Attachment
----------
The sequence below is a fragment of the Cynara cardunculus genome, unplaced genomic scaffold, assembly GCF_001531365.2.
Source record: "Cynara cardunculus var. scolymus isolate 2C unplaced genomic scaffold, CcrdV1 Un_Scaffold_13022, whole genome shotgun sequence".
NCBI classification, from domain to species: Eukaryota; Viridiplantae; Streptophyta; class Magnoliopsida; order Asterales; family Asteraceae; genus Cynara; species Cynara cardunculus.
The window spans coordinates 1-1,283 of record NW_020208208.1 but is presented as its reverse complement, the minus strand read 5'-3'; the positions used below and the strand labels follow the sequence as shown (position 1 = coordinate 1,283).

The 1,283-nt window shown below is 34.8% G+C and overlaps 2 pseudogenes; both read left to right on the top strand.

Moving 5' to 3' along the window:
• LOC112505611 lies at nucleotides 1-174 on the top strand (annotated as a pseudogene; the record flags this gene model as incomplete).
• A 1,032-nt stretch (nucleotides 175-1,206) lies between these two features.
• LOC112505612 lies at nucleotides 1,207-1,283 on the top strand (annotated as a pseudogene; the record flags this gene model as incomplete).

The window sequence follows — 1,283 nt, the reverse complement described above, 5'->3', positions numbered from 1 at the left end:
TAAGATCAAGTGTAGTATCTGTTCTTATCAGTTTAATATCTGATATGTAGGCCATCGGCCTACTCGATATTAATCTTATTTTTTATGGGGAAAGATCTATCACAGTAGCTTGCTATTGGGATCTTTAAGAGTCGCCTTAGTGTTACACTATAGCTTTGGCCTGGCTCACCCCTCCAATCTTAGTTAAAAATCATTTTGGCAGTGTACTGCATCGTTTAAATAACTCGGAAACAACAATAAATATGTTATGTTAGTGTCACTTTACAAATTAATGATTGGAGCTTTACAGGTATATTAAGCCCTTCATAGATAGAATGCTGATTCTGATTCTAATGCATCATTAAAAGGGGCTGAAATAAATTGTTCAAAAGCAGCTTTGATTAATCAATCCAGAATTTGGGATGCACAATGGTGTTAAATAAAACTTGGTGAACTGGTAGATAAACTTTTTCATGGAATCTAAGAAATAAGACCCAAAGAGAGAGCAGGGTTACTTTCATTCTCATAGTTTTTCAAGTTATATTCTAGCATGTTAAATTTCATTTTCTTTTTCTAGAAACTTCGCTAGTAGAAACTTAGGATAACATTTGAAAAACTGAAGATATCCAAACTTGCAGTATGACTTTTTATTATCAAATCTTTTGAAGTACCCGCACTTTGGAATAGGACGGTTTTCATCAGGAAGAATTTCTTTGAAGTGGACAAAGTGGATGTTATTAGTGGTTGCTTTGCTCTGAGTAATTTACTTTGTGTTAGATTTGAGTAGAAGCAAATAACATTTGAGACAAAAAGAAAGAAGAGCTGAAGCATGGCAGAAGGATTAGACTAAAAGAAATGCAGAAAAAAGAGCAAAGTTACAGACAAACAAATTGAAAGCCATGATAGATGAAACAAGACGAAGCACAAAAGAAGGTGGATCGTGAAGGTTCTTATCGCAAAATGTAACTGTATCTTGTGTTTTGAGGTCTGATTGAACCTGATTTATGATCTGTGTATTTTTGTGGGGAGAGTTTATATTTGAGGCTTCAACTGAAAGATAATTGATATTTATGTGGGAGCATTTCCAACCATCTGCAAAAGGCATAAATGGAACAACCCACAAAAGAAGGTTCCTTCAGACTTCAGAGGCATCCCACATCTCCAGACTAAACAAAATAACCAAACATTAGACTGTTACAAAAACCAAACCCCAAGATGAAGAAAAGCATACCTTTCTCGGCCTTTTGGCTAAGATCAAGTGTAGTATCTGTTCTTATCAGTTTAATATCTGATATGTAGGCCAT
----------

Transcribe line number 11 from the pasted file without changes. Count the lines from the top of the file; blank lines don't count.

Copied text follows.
TAAGATCAAGTGTAGTATCTGTTCTTATCAGTTTAATATCTGATATGTAGGCCATCGGCCTACTCGATATTAATCTTATTTTTTATGGGGAAAGATCTATCACAGTAGCTTGCTATTGGGATCTTTAAGAGTCGCCTTAGTGTTACACTATAGCTTTGGCCTGGCTCACCCCTCCAATCTTAGTTAAAAATCATTTTGGCAGTGTACTGCATCGTTTAAATAACTCGGAAACAACAATAAATATGTTATGTTAGTGTCACTTTACAAATTAATGATTGGAGCTTTACAGGTATATTAAGCCCTTCATAGATAGAATGCTGATTCTGATTCTAATGCATCATTAAAAGGGGCTGAAATAAATTGTTCAAAAGCAGCTTTGATTAATCAATCCAGAATTTGGGATGCACAATGGTGTTAAATAAAACTTGGTGAACTGGTAGATAAACTTTTTCATGGAATCTAAGAAATAAGACCCAAAGAGAGAGCAGGGTTACTTTCATTCTCATAGTTTTTCAAGTTATATTCTAGCATGTTAAATTTCATTTTCTTTTTCTAGAAACTTCGCTAGTAGAAACTTAGGATAACATTTGAAAAACTGAAGATATCCAAACTTGCAGTATGACTTTTTATTATCAAATCTTTTGAAGTACCCGCACTTTGGAATAGGACGGTTTTCATCAGGAAGAATTTCTTTGAAGTGGACAAAGTGGATGTTATTAGTGGTTGCTTTGCTCTGAGTAATTTACTTTGTGTTAGATTTGAGTAGAAGCAAATAACATTTGAGACAAAAAGAAAGAAGAGCTGAAGCATGGCAGAAGGATTAGACTAAAAGAAATGCAGAAAAAAGAGCAAAGTTACAGACAAACAAATTGAAAGCCATGATAGATGAAACAAGACGAAGCACAAAAGAAGGTGGATCGTGAAGGTTCTTATCGCAAAATGTAACTGTATCTTGTGTTTTGAGGTCTGATTGAACCTGATTTATGATCTGTGTATTTTTGTGGGGAGAGTTTATATTTGAGGCTTCAACTGAAAGATAATTGATATTTATGTGGGAGCATTTCCAACCATCTGCAAAAGGCATAAATGGAACAACCCACAAAAGAAGGTTCCTTCAGACTTCAGAGGCATCCCACATCTCCAGACTAAACAAAATAACCAAACATTAGACTGTTACAAAAACCAAACCCCAAGATGAAGAAAAGCATACCTTTCTCGGCCTTTTGGCTAAGATCAAGTGTAGTATCTGTTCTTATCAGTTTAATATCTGATATGTAGGCCAT